A new kind of dakimakura designed to provide fantasies that are actually based in reality.

It’s pretty widely assumed that the primary market for huggy pillows, or dakimakura, as they’re called in Japanese, is people without a real-life boyfriend or girlfriend. It’s a perception that meshes pretty easily with the existence of dakimakura with breast implants and unzippable shirts.

But the latest development in the dakimakura world is a huggy pillow specifically for people who do have a flesh-and-blood sweetheart…just not within arm’s reach.

Miwa Mayama, a student at Ishikawa Prefecture’s Kanazawa Institute of Technology, recently demonstrated a prototype of her HALOP long-distance relationship support system, a project inspired by the difficulties couples face trying to maintain emotional closeness during geographic separations. While advancements in technology have made it easy enough to whip out your phone and dash off a text to a far-off lover, they might not read it until much later, and that asynchronous quality can rob the message of its intended warmth. That problem is lessened with voice calls, but even those fail to convey the quiet, nonverbal reassurance of an extended hug.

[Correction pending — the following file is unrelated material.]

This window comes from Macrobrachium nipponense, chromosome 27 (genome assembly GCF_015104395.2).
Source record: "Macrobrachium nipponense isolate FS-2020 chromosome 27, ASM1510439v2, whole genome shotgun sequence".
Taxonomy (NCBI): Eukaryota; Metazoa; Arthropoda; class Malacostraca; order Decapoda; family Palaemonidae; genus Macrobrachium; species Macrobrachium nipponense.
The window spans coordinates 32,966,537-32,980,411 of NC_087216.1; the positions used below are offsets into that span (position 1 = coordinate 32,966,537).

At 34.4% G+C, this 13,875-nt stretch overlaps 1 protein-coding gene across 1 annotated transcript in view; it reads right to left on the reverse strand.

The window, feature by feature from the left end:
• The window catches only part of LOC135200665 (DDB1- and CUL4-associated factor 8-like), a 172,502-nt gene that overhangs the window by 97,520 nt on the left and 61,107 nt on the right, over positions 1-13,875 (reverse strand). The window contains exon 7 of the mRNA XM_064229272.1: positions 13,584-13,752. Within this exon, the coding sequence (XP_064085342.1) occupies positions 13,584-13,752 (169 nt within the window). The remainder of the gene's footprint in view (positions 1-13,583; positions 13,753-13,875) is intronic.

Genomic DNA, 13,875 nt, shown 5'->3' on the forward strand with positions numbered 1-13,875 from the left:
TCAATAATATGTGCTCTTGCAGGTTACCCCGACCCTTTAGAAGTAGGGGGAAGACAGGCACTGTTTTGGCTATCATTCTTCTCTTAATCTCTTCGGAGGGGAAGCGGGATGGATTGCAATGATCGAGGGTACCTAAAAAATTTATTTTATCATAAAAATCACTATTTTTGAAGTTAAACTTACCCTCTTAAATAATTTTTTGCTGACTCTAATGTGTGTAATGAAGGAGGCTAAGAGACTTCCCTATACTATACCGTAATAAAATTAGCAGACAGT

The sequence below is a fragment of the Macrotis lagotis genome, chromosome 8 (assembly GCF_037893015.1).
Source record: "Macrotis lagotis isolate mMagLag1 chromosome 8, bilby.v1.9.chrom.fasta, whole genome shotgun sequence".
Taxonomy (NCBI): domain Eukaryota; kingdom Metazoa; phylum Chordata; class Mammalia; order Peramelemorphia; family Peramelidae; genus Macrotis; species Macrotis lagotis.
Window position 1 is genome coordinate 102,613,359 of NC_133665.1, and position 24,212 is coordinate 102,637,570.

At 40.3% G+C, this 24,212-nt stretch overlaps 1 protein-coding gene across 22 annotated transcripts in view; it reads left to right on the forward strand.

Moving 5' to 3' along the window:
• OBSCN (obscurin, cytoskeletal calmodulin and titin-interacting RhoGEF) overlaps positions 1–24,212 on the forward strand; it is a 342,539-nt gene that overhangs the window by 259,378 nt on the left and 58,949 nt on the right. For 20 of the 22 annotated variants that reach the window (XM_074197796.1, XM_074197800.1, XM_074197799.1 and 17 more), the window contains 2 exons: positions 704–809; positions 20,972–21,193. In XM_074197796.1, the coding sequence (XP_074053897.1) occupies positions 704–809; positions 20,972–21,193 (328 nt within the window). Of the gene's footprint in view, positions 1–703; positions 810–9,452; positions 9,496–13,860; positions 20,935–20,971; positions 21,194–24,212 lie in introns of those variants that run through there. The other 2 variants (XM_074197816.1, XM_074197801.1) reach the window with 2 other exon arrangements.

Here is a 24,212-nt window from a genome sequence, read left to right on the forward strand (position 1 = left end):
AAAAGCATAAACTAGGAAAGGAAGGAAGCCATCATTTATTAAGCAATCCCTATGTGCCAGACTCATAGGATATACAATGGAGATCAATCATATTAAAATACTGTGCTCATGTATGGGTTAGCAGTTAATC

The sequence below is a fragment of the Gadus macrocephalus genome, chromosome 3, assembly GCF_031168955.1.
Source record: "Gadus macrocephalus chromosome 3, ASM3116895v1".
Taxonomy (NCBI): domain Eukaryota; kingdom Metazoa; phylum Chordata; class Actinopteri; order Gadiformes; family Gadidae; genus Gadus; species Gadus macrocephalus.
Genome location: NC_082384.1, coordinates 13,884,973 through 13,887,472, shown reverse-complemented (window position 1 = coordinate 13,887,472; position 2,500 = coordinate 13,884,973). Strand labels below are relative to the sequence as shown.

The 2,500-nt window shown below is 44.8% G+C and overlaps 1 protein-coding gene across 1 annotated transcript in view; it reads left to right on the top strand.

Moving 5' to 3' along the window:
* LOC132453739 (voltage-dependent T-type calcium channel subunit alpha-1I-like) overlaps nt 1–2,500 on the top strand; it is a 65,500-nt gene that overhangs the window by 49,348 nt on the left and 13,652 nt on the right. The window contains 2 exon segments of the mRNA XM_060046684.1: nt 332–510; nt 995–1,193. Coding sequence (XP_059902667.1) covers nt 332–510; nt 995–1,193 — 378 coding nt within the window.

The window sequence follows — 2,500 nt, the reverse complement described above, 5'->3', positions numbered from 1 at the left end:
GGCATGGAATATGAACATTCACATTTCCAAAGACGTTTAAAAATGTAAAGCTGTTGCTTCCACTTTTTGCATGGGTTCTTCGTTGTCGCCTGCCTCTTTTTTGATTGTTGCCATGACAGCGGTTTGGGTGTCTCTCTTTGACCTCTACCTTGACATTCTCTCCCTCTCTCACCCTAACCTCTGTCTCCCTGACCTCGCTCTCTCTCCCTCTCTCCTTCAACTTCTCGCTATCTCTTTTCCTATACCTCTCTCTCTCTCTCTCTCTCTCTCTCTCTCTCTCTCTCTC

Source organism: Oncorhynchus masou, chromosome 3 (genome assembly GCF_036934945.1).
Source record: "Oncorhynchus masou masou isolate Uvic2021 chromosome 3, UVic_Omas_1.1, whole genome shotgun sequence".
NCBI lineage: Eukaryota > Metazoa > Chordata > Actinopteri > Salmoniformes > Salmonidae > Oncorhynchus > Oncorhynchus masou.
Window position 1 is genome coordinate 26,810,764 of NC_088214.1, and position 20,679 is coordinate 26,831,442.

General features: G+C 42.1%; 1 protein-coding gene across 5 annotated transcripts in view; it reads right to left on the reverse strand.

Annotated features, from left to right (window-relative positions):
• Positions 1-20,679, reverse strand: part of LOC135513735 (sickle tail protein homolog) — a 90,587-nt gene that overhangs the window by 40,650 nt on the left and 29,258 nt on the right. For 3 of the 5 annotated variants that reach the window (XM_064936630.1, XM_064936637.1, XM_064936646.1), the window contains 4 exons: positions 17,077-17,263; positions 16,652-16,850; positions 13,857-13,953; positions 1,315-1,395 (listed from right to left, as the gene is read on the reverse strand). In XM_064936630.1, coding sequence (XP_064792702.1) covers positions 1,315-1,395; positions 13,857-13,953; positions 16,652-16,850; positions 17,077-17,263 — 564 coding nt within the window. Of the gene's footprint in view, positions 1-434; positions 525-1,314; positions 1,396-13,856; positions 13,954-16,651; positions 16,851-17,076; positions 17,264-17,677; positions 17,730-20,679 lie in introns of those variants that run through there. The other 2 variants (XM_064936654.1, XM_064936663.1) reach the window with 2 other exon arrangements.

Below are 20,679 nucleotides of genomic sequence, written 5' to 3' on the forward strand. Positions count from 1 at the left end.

So Mayama devised a system to make squeezing a huggy pillow feel more like cuddling up to your actual romantic partner. HALOP works like this: Your long-distance partner puts on a Fitbit fitness monitoring bracelet and logs into the web-based HALOP app. As the bracelet measures your partner’s heartbeat, the app transmits the sound of a heart beating at the same speed to your smartphone, which you stick inside a pocket in the huggy pillow, giving you the sensation of having your ear against their chest. Meanwhile, an electric heater inside the pillow simulates human body heat (though apparently at a constant temperature, not synced to your partner’s current condition).

Transferring the heartbeat data from the Fitbit to the recipient’s phone takes only a few seconds, making the replication almost real-time. However, some might see a problem with that: What if you’re relaxing or winding down with a HALOP hug, but your partner is going out for a jog or engaging in some other kind of fitness activity? Won’t that spoil the cozy cuddle session when your phone starts copying their pumped-up heart rate?

Not to worry, because you can also manually specify a heart rate you want HALOP to broadcast through your phone. As a matter of fact, Mayama says that if you happen to know the heart rate of your celebrity crush, you could program that in, showing that HALOP has something to offer those without a boyfriend/girlfriend too.

Source: Digital PR
Top image: Pakutaso
Insert images: Digital PR
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